Password Expiration notification

Copper Contributor

I have a number of users who have recently transitioned to Azure joined devices and are authenticating directly through AAD, though their accounts were originated in On-prem AD. When their passwords expire, they aren't getting notification but finding out when certain on-prem services aren't connecting. We are using AD Sync and it's going both ways AAD to OP and OP to AAD .

 

I guess my question is 2 fold:

  • Is it possible that AD is still expiring the password and if not, where can I find where it is expiring?
  • Is there any way to turn on expiration notification for Azure AD users?

Thanks,

2 Replies
Hi @Bryan_George,

Passwords are so not 2022. You have just opened a can of worms :)
I would suggest you read the blog post that I have created in the past. Google the following "Comply your AD password expiration policy with Azure AD." That should help you.

I am not a fan of password expiration policies; I am more the type of administrator that prefers password-less authentication and sets the password expiration policy to "never."

By default, AAD uses a password expiration of 90-days. You can see the setting by browsing the admin center > settings > org settings > security & privacy > Password expiration policy.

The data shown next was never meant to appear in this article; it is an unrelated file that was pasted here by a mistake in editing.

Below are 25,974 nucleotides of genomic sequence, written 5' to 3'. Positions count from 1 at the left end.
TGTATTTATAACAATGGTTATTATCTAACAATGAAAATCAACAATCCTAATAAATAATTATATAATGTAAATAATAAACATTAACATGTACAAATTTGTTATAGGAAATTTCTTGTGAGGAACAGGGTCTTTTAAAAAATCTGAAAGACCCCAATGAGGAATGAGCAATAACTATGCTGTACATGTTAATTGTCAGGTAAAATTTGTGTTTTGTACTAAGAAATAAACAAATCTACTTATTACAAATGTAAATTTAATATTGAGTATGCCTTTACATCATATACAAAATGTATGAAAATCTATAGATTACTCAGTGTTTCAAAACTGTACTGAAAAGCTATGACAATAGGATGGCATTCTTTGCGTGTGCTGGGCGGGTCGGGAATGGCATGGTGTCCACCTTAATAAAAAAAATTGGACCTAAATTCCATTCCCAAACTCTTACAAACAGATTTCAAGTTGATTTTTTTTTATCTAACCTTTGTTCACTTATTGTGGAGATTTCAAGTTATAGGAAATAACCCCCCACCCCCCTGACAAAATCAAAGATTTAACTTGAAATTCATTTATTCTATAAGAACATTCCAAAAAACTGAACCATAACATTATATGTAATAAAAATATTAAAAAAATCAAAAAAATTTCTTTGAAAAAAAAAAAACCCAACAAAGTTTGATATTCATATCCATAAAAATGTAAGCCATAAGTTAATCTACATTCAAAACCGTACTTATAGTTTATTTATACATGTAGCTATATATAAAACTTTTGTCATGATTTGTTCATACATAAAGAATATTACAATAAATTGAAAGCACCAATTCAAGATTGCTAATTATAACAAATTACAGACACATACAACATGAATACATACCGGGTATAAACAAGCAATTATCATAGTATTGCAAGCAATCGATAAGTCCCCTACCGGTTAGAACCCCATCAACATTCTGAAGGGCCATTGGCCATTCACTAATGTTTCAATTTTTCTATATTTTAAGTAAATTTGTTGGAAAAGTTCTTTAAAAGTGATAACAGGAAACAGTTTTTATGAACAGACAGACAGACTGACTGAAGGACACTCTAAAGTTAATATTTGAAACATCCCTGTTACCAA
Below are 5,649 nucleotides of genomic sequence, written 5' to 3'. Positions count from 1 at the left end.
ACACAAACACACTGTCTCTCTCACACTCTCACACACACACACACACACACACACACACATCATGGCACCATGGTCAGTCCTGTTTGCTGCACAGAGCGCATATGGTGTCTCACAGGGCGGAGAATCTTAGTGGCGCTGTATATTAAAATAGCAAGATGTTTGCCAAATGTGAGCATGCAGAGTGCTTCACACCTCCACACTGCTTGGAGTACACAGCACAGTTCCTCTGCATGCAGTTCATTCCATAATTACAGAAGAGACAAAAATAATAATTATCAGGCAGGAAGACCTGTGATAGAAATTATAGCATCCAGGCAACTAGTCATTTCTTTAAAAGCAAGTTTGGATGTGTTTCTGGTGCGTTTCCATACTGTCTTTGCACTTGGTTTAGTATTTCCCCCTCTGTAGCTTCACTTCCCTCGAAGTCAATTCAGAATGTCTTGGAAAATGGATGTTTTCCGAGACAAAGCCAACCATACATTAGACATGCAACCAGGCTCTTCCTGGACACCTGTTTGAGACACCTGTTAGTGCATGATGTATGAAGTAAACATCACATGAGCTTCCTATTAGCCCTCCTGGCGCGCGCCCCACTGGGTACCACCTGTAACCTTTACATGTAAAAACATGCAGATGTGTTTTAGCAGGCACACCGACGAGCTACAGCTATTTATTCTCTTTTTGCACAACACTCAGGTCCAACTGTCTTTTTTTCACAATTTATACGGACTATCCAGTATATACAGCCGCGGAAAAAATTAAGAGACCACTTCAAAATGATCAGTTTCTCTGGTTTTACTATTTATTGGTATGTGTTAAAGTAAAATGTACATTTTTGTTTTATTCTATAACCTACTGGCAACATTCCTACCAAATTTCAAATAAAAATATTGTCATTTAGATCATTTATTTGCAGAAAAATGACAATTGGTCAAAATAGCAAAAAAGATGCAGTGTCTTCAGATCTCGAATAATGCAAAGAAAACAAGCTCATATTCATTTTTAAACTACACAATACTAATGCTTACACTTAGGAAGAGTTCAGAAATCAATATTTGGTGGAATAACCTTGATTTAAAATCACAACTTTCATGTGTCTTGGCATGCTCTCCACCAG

There are enough online scripts that could help you send an e-mail to a user whose password expires. Hint; use the following Google search term: Password-Expiration-Notifications.ps1

Good luck, and If you have any other questions, shoot ;)

@BilalelHadd Many highly regulated environments have these types of requirements. PCI DSS, governance from government bodies, etc have these password requirements for expiration so these orgs are beholden to them.

 

Also as of note, most, if not all, of these scripts use send-mailmessage, which is deprecated and has no official replacement from MS, see below.

 

https://learn.microsoft.com/en-us/powershell/module/microsoft.powershell.utility/send-mailmessage?vi...

 

"The Send-MailMessage cmdlet is obsolete. This cmdlet does not guarantee secure connections to SMTP servers. While there is no immediate replacement available in PowerShell, we recommend you do not use Send-MailMessage. For more information, see Platform Compatibility note DE0005."

 

The only solution I have found so far that does not use send mail message in my light research is this blog: https://www.sharepointdiary.com/2023/04/microsoft-365-password-expiration-notification-email.html

It looks to use M365 and Microsoft Graph API to do this.